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Eye Doctors: Optometrists and Ophthalmologists

There are two main types of eye doctors: ophthalmologists and optometrists. Confused about which is which and who does what? Here's an outline of the differences between eye doctors.

Ophthalmologist: Total Eye Care

Ophthalmologists are physicians. They went to medical school. After medical school, they had a one-year internship and a residency of three or more years.

Ophthalmologists offer complete eye care services. These include:

  • Vision services, including eye exams
  • Medical eye care -- for conditions such as glaucoma, iritis, and chemical burns
  • Surgical eye care -- for trauma, crossed eyes, cataracts, glaucoma, and other problems
  • Diagnosis and treatment of eye conditions related to other diseases, such as diabetes or arthritis
  • Plastic surgery -- for drooping eyelids and smoothing wrinkles

Optometrist (OD): Vision Care and Eye Care Services

Optometrists are medical professionals but not physicians. After college, they spent four years in a program and got a degree in optometry. Some optometrists undergo additional clinical training after optometry school. They focus on regular vision care and prescribe eyeglasses and contacts. Services include:

  • Vision services such as eye exams
  • Treatment of conditions such as nearsightedness, farsightedness, and astigmatism
  • Prescribe and fit eyeglasses and contact lenses
  • Provide low vision aids and vision therapy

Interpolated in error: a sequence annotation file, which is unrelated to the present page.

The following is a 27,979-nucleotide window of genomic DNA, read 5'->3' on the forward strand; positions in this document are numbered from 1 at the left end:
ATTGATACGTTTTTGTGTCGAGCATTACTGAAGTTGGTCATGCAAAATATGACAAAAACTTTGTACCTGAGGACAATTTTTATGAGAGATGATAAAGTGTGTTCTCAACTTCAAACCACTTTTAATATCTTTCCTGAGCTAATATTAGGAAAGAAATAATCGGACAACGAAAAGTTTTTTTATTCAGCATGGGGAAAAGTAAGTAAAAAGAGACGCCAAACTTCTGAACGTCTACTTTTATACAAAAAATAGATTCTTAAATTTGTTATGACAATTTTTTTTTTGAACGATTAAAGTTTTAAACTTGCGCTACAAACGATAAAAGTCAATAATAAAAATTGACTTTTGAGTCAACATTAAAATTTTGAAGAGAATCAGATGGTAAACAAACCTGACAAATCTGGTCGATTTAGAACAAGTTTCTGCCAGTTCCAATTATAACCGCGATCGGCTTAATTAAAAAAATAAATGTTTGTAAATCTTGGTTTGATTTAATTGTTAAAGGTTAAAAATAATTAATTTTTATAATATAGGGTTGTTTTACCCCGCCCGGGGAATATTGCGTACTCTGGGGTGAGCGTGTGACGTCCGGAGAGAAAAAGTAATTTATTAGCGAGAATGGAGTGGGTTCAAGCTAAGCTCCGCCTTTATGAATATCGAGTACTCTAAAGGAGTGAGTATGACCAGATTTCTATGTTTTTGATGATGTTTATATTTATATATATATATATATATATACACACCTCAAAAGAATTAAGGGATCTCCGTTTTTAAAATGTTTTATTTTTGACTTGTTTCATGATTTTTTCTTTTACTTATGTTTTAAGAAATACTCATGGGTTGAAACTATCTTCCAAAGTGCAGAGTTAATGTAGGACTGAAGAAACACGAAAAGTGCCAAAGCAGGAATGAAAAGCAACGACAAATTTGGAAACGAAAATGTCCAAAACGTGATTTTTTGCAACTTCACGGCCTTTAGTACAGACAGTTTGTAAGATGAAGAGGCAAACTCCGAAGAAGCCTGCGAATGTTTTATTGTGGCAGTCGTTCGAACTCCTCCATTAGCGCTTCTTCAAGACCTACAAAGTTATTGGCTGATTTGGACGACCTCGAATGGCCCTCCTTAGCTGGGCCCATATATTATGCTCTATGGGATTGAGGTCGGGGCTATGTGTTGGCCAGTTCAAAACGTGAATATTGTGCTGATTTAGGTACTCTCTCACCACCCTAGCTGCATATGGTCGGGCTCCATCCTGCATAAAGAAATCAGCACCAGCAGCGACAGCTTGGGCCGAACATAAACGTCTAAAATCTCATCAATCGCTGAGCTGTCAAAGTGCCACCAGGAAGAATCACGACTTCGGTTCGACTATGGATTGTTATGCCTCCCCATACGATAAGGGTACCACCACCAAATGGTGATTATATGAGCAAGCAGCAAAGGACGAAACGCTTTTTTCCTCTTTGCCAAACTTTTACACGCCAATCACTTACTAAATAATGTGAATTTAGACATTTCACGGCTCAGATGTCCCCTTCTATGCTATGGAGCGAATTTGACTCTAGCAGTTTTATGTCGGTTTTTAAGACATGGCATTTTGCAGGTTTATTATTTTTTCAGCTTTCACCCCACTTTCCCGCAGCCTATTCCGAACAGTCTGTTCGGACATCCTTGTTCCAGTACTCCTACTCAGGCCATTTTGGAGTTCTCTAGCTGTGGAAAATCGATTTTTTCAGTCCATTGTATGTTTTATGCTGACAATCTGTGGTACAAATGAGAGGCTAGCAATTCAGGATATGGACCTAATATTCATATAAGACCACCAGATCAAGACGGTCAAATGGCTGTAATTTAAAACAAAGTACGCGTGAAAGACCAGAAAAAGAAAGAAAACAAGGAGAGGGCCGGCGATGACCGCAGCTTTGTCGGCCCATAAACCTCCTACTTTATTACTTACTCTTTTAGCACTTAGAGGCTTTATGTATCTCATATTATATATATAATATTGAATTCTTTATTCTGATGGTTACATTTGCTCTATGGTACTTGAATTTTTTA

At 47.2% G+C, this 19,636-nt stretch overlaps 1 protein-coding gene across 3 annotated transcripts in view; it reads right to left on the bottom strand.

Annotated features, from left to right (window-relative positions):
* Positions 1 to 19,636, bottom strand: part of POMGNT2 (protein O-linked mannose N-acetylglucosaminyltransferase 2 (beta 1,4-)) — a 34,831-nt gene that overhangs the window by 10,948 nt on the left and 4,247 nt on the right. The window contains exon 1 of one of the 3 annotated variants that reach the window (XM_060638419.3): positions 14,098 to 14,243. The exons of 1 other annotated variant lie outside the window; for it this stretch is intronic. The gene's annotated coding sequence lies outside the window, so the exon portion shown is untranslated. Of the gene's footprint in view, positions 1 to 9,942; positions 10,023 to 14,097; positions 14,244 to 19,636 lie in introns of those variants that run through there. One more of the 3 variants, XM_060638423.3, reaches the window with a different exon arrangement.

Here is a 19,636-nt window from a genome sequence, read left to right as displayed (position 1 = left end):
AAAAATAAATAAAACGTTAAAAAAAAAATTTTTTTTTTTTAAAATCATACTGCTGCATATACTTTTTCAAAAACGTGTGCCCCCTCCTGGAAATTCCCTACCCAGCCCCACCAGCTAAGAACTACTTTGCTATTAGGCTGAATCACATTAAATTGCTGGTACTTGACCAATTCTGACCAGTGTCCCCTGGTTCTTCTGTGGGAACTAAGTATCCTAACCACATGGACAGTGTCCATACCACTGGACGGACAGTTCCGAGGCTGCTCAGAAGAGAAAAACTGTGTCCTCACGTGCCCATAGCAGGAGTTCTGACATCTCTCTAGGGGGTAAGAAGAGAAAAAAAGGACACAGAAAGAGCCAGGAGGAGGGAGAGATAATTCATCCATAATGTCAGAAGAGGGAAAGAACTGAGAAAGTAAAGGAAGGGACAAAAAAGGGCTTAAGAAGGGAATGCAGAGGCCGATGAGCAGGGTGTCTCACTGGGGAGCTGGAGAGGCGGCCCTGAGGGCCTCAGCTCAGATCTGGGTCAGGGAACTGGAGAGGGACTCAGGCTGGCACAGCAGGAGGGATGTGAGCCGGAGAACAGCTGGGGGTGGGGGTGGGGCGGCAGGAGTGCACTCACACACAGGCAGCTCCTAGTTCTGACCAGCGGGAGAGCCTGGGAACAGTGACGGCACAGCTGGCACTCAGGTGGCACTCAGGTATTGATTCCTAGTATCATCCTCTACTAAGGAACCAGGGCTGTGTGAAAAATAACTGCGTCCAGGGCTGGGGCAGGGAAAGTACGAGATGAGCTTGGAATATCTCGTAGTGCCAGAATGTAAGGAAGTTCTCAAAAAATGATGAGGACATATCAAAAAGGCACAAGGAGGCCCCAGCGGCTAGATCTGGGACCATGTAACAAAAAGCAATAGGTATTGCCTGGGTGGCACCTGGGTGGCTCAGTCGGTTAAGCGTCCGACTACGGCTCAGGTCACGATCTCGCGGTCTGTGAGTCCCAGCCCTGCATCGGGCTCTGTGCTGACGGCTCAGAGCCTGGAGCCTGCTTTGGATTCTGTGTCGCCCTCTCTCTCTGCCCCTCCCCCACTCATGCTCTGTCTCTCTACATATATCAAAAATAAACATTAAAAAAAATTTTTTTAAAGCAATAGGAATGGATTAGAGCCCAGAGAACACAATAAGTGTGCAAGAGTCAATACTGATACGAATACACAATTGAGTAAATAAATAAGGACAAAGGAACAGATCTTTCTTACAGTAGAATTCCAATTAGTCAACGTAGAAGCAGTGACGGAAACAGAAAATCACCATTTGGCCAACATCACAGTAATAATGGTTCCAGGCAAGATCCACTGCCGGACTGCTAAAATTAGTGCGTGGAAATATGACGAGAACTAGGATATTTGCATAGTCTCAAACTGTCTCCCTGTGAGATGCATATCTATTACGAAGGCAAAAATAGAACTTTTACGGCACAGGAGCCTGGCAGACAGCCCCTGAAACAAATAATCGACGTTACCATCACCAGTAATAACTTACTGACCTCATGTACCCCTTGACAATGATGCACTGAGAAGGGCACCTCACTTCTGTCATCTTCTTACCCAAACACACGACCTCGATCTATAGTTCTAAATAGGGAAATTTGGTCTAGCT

• Diagnose eye conditions such as glaucoma, cataracts, macular degeneration, diabetic retinopathy, and conjunctivitis
  • Prescribe medications for certain eye conditions (in some states)
  • Participate in pre- or post-operative care for people who need surgery

Optometrists and ophthalmologists may work together to take care of you.

Optician: Eyeglasses and Contact Lenses

Opticians are not eye doctors and cannot give eye exams. They get a one- or two-year degree, certificate, or diploma. They fill the prescription that your eye doctor gives you. Services include:

  • Evaluate lens prescriptions
  • Provide, adjust, and repair glasses, frames, and contact lenses
  • Take facial measurements
  • Help decide which type of lenses and frame will work best
  • Order and check products, including contact and eyeglass lenses

Choosing an Eye Doctor

When it comes to eye doctors, one type is not automatically better than the other. The right choice depends on your needs. The best eye doctor for you should:

  • Be recommended by your doctor, friends, or family
  • Be appropriate to your vision problems. If you need routine eyeglass/contact lens care you have many choices. If you have a specific medical eye condition, you may want to choose an ophthalmologist.
  • Be someone you like and trust

WebMD Medical Reference

Reviewed by Alan Kozarsky, MD on September 29, 2013

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